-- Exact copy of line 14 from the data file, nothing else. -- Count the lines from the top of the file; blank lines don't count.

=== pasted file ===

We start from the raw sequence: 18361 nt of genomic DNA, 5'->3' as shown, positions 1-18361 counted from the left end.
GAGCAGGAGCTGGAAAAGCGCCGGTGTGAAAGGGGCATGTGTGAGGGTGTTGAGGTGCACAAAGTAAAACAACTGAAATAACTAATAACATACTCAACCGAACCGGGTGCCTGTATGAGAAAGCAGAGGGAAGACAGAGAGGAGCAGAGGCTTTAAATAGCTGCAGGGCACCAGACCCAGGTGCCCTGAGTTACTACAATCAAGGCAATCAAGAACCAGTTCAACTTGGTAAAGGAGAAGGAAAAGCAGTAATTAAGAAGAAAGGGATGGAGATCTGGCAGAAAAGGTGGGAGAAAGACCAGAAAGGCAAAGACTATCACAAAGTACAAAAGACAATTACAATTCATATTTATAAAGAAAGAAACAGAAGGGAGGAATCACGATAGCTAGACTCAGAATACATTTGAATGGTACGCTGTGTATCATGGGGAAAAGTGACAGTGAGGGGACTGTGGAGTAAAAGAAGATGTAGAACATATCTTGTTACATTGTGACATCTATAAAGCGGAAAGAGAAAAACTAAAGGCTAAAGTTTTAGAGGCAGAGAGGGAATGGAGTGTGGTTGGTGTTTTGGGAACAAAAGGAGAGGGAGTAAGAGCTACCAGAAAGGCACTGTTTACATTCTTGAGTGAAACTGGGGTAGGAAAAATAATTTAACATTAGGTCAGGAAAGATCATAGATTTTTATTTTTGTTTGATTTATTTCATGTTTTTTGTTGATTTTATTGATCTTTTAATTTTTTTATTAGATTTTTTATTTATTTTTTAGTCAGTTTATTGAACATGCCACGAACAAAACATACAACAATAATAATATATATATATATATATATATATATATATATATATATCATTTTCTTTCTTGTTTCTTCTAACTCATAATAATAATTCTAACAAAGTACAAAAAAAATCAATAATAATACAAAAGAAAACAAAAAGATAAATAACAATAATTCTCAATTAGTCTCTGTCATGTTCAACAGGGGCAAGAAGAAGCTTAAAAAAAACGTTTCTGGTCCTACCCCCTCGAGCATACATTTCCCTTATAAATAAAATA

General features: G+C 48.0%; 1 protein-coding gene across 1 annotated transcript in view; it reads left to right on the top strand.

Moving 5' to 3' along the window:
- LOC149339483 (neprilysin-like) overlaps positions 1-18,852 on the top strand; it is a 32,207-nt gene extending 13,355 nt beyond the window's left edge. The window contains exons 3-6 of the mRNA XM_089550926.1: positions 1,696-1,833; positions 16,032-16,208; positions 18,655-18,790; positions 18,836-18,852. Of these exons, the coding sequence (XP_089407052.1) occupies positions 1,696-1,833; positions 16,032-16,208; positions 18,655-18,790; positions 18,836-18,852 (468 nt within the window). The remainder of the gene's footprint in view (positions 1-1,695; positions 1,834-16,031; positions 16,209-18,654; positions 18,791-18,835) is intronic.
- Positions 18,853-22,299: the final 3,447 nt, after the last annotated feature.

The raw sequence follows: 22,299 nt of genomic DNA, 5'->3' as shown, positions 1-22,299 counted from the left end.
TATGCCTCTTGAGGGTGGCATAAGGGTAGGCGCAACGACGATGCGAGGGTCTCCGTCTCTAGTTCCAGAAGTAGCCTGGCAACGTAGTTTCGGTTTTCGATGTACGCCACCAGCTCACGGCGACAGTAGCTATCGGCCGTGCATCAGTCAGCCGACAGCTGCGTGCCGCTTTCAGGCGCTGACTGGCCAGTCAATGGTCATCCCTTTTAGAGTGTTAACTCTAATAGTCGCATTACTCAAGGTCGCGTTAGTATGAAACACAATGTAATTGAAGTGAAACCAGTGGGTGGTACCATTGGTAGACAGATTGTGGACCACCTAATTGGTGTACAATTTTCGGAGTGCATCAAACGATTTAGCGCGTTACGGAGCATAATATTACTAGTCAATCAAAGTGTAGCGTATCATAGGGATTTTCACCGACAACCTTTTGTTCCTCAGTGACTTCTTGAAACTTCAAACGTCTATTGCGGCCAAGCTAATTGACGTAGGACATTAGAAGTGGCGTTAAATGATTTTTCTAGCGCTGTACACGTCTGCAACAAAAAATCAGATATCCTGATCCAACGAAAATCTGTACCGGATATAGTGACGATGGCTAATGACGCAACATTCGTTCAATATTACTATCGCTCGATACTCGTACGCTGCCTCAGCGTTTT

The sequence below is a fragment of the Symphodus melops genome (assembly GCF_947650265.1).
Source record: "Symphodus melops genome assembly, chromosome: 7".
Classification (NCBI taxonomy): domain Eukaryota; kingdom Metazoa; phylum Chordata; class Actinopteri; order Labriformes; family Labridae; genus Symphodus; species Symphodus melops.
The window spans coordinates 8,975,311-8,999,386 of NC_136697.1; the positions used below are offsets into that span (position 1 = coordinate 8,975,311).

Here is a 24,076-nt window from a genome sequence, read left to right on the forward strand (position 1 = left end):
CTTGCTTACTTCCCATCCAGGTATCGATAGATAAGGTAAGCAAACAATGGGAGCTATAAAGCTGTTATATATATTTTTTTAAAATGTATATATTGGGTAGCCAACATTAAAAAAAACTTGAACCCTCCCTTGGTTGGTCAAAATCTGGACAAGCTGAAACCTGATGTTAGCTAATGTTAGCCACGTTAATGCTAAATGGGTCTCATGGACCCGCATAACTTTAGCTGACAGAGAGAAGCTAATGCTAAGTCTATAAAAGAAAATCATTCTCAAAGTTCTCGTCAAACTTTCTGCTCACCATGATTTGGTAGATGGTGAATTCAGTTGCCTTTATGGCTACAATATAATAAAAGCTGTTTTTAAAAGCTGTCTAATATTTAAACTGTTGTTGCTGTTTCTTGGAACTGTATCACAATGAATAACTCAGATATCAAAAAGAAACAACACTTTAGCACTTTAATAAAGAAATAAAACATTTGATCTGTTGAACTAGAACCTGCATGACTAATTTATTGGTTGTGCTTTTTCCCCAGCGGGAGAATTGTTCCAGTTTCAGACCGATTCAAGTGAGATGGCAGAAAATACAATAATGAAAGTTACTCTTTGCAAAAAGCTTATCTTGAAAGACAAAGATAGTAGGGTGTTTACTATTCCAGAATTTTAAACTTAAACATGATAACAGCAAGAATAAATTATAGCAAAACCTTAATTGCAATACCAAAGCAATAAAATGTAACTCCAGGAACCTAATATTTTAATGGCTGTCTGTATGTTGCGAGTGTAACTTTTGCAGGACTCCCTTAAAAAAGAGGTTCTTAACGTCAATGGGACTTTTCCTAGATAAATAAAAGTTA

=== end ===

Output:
CTTGCTTACTTCCCATCCAGGTATCGATAGATAAGGTAAGCAAACAATGGGAGCTATAAAGCTGTTATATATATTTTTTTAAAATGTATATATTGGGTAGCCAACATTAAAAAAAACTTGAACCCTCCCTTGGTTGGTCAAAATCTGGACAAGCTGAAACCTGATGTTAGCTAATGTTAGCCACGTTAATGCTAAATGGGTCTCATGGACCCGCATAACTTTAGCTGACAGAGAGAAGCTAATGCTAAGTCTATAAAAGAAAATCATTCTCAAAGTTCTCGTCAAACTTTCTGCTCACCATGATTTGGTAGATGGTGAATTCAGTTGCCTTTATGGCTACAATATAATAAAAGCTGTTTTTAAAAGCTGTCTAATATTTAAACTGTTGTTGCTGTTTCTTGGAACTGTATCACAATGAATAACTCAGATATCAAAAAGAAACAACACTTTAGCACTTTAATAAAGAAATAAAACATTTGATCTGTTGAACTAGAACCTGCATGACTAATTTATTGGTTGTGCTTTTTCCCCAGCGGGAGAATTGTTCCAGTTTCAGACCGATTCAAGTGAGATGGCAGAAAATACAATAATGAAAGTTACTCTTTGCAAAAAGCTTATCTTGAAAGACAAAGATAGTAGGGTGTTTACTATTCCAGAATTTTAAACTTAAACATGATAACAGCAAGAATAAATTATAGCAAAACCTTAATTGCAATACCAAAGCAATAAAATGTAACTCCAGGAACCTAATATTTTAATGGCTGTCTGTATGTTGCGAGTGTAACTTTTGCAGGACTCCCTTAAAAAAGAGGTTCTTAACGTCAATGGGACTTTTCCTAGATAAATAAAAGTTA